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What methodologies exist in relation to environmental monitoring of asbestos?

Among these analytical techniques, microscopy is the most important tool used for the detection of fibrous morphology. For the counting of airborne fibers, microscopic techniques such as phase contrast microscopy (PCM), transmission electron microscopy (TEM) and scanning electron microscopy (SEM) are widely used. For the analysis of bulk asbestos such as asbestos in commercial products and building materials, polarized light microscopy (PLM), TEM and SEM are generally used. As non-microscopic techniques, X-ray diffraction (XRD) and differential thermal analysis (DTA) have also been adopted in several standard methods.

Different techniques have their own strong and weak points and different methods have their own applications. Therefore, care should be taken to select and apply a standard method. The following present a review of existing standard testing methods related to asbestos in air or bulk materials for the monitoring of asbestos in occupational settings (not presented).

Are asbestos substitutes available?

Considerable effort has been devoted to finding alternative fibers or minerals to replace asbestos fibers in their applications. Such efforts have been motivated by various reasons, typically, availability and cost, and more recently, health and liability concerns. The substitution of asbestos fibers by other types of fibers or minerals, must, in principle, comply with three types of criteria:

  • the technical feasibility of the substitution;
  • the gain in the safety of the asbestos-free product relative to the asbestos-containing product; and
  • the availability of the substitute and its comparative cost (from USGS Asbestos).

It is important to know that safer substitutes for asbestos products of all kinds have become increasingly available. These include fiber-cement products using combinations of local vegetable fibers and synthetic fibers, as well as other products that serve the same purposes. The WHO is actively involved in evaluating alternatives (from WBG good practice note).

What international legislation and regulations exist on the use of asbestos?

  1. The International Labour Organization (ILO) and the World Health Organization (WHO): Outline for the Development of National Programs for the Elimination of Asbestos-related Diseases (NPEAD), 2007
  2. WHO: Elimination of Asbestos-related Diseases, 2006
  3. ILO: Resolution concerning asbestos, 2006
  4. The United Nations Environmental Program (UNEP): Basel Convention on the Control of Transboundary Movements of Hazardous Wastes and their Disposal, 1989
  5. ILO: Convention concerning Safety in the Use of Asbestos, 1986 (No.162) and Recommendation concerning Safety in the Use of Asbestos, 1986 (No.172)
  6. UNEP and the Food Agriculture Organization (FAO): Rotterdam Convention on the Prior Informed Consent (PIC) Procedure for Certain Hazardous Chemicals and Pesticides in International Trade
  7. The European Parliament and the Council of the European Union: Council Directive on the Protection of Workers from the Risks related to Exposure to Asbestos at Work, 1983

Asbestos-related diseases

What is asbestosis?

What is the differential diagnosis for asbestosis?

What is asbestos related lung cancer?

What is pleural mesothelioma?

Mesothelioma is a malignancy located in the pleura, the peritoneum, the pericardium and the tunica vaginalis, all of which is normally lined by mesothelial cells.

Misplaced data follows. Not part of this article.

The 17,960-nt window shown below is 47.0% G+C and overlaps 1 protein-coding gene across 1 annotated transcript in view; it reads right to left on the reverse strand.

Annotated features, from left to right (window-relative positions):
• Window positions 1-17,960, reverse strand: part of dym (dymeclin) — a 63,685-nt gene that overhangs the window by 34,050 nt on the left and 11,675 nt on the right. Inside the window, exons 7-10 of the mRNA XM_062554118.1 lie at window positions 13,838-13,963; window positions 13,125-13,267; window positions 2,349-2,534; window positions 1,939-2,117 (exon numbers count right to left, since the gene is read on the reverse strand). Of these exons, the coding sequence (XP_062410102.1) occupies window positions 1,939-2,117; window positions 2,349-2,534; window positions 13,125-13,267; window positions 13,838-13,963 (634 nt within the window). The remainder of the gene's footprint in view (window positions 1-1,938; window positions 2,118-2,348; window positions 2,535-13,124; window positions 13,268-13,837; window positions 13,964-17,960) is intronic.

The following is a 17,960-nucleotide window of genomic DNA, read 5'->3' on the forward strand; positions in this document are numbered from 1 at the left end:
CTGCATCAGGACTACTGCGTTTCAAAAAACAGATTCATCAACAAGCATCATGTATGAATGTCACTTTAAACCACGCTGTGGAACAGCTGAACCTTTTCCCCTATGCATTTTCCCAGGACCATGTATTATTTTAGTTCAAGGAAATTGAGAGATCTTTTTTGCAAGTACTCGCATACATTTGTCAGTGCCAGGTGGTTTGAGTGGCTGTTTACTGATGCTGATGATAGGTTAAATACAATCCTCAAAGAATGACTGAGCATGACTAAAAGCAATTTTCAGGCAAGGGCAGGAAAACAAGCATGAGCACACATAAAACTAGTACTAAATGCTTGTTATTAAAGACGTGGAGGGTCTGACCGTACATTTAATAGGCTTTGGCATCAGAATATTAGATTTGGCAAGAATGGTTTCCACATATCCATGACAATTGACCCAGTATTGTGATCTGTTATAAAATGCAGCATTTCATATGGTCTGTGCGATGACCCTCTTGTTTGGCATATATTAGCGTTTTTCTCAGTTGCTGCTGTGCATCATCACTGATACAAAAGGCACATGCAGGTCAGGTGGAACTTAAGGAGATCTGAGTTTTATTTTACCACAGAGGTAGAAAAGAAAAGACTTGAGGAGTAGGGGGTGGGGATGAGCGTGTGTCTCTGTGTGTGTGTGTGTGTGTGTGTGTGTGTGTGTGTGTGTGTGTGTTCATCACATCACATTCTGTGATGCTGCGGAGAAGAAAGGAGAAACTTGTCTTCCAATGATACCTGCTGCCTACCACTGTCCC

In most mesothelioma cases, diffuse spread along the cavity is a characteristic feature. In the case of pleura, it is supposed that there are small nodules in the parietal pleura at the initial stage and immediately tumor begins to spread along the pleural surface, and as a result, diffuse pleural thickening is induced accompanied by adhesion between the parietal and visceral pleura. Finally, mesothelioma encloses the lung parenchyma, which is a classical gross feature of mesothelioma.

Occasionally (probably a few percent) mesothelioma forms a localized tumor with no diffuse spread pattern. Mesothelioma chiefly extends in the pleural cavity, however, sometimes it invades mainly to the chest wall, and as a result, it resembles a chest wall tumor. Although unusual, it is difficult to differentiate mesothelioma based on gross features, because the possibility that the tumor derives from chest wall (soft tissue or bone) or lung cannot be excluded.

In the case of peritoneum, most mesothelioma cases show diffuse thickening of the peritoneum or disseminated small nodules in the peritoneum. Rarely it may be noticed as a large nodule.

What is benign pleural effusion?

What is diffuse pleural thickening?

There are three categories as to the origin of diffuse pleural thickening caused by asbestos exposure: Asbestosis extends from the visceral pleura to the parietal pleura, benign asbestos pleural effusion is involved as a preceding lesion, and neither asbestosis nor benign asbestos pleural effusion is the origin.

What is pleural plaque (pleural thickening)?

What are the histological features of mesothelioma?

Why is the pathological diagnosis of mesothelioma, especially in developing countries, rather difficult?

When a small amount of pleurisy or ascites is found clinically with no significant thickening of pleura or peritoneum, the diagnosis of mesothelioma is very difficult. If the biopsy specimen consists of a small tissue sample, its pathological diagnosis is limited. A comprehensive judgement is warranted, including clinical examination, CT imaging as well as pathological findings, which in combination, contribute to an accurate diagnosis of mesothelioma.

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